Preparing Your Child For a Tonsillectomy

July 19, 2017

Does your child suffer frequently from sore throats, ear infections, difficulty breathing, snoring or sleep apnoea? Chronic tonsillitis may be the problem. Your family physician may refer your child to an ear nose and throat specialist, who may recommend a tonsillectomy. A tonsillectomy is a simple one hour day surgery where the tonsils are removed from the mouth, leaving no external incisions. However, no matter how simple, surgery can be daunting for both parents and children alike. Along with being a doctor, I am also a parent to a toddler, and I can fully appreciate the awesome love we feel towards our children and the responsibility to keep them safe and healthy. Hence, I have a special interest in treating toddlers, babies and pregnant women. The best way to abate anxiety on an upcoming tonsillectomy is to be well informed – knowledge is power!

Understand What’s Ahead

The first step to preparing your child for tonsillectomy begins with making sure you are up-to-date on what the procedure entails. This will allow you to explain things to your child and address their fears (as well as any of your own).


The Procedure

  • The tonsils are lymphatic tissue located at the end of the nasal passage that become inflamed in response to infection around the throat and nose, causing them to enlarge.
  • During a tonsillectomy, general anaesthesia is given to the child, and the tonsils are burned using an electric unit through the mouth, which is kept open with a clamp.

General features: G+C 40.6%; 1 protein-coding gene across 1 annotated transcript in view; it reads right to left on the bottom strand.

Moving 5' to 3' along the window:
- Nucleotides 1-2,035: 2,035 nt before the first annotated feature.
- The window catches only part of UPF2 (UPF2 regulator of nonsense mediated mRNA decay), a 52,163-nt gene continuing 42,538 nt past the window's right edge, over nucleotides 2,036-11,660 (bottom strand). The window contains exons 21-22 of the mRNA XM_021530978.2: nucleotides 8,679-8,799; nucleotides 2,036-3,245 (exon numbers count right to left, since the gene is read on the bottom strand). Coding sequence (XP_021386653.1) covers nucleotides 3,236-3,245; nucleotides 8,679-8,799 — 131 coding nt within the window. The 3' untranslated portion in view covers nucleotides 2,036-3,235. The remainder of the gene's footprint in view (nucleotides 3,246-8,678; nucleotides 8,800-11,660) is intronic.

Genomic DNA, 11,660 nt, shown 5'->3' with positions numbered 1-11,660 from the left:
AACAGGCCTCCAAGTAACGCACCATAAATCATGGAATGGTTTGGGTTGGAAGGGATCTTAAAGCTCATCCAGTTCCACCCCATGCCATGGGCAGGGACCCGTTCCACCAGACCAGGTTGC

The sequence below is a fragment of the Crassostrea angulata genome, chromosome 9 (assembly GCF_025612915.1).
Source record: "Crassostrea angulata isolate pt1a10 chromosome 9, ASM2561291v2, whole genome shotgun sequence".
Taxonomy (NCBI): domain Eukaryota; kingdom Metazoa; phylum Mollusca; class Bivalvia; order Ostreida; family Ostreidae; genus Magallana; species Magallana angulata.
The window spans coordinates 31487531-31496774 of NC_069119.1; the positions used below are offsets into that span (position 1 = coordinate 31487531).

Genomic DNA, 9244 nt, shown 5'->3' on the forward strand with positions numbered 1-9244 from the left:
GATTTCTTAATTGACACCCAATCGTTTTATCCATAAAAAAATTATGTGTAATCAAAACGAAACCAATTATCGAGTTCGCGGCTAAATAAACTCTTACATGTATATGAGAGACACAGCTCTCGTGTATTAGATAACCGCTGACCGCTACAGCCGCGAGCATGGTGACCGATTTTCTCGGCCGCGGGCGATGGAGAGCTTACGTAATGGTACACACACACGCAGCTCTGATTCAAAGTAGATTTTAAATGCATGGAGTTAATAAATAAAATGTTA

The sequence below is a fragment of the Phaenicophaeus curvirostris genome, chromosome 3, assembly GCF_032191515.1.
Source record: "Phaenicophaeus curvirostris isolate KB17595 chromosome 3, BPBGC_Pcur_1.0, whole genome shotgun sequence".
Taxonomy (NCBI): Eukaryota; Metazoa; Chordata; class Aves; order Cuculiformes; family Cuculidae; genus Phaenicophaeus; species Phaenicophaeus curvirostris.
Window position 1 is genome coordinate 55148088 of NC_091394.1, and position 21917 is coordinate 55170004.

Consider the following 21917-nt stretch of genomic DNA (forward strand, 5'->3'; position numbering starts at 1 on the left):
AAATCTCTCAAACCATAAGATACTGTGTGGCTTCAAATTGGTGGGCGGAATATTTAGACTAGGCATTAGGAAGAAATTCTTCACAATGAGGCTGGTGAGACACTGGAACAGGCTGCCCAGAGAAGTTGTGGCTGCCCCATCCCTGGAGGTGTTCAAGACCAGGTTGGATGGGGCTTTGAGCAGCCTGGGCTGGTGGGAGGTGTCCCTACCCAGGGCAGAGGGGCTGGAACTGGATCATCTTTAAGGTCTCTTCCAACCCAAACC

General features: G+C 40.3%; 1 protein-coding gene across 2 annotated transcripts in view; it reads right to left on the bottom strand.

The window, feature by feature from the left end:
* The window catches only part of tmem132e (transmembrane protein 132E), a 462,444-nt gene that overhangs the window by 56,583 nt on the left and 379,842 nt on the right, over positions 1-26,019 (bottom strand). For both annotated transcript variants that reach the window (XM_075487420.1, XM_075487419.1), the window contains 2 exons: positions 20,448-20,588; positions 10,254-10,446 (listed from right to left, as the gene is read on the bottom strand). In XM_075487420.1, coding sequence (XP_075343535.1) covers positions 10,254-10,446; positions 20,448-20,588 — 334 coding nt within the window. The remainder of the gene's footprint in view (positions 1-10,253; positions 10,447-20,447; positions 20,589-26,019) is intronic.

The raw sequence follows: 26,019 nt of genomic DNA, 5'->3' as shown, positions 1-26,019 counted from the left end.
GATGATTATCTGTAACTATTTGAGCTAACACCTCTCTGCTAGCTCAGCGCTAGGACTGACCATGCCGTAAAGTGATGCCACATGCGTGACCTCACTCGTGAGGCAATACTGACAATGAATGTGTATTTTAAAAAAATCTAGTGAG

• Your child cannot eat or drink for 6 hours before the surgery. This includes water.
  • Your child will be put on an IV before, during and after the procedure, until they are discharged from the hospital. This is to supply anaesthetic before and during surgery, as well as prevent dehydration post-operation.
  • You will not be able to accompany the child into the operating theatre, but will meet them afterwards in the recovery room.
  • Most private hospitals will have private recovery rooms, whereas you may have to share a room in public hospitals.
  • Overnight stays in the hospital are rare, and most children will be discharged the same day as the tonsillectomy.
  • If you should choose to go private, depending on your insurance plan and the surgeon’s fees, it can cost between $300 to $2000. The public system is of course free, but can involve waiting times of up to a year.


Post-Operative Recovery

  • Recovery after the surgery generally take two full weeks, during which your child will need constant monitoring and care at home. You may have to take time off work to look after them, and they must have time off school. If possible it may be best to schedule the surgery during school holidays.
  • The back of the throat will be sore, and will develop white scabs during the recovery period, which will subsequently peel off and will return to the normal pink flesh colour upon full recovery.
  • Dehydration is the main culprit for post-operative complications such as bleeding and infection, thus frequent drinks of cold water (half a cup every hour) is needed. Also, it is important to minimize talking and get plenty of bed rest with lots of pillows elevating the upper back. Serious bleeding occurs in 1-3% of patients, but with proper caution, your child will not be one of them.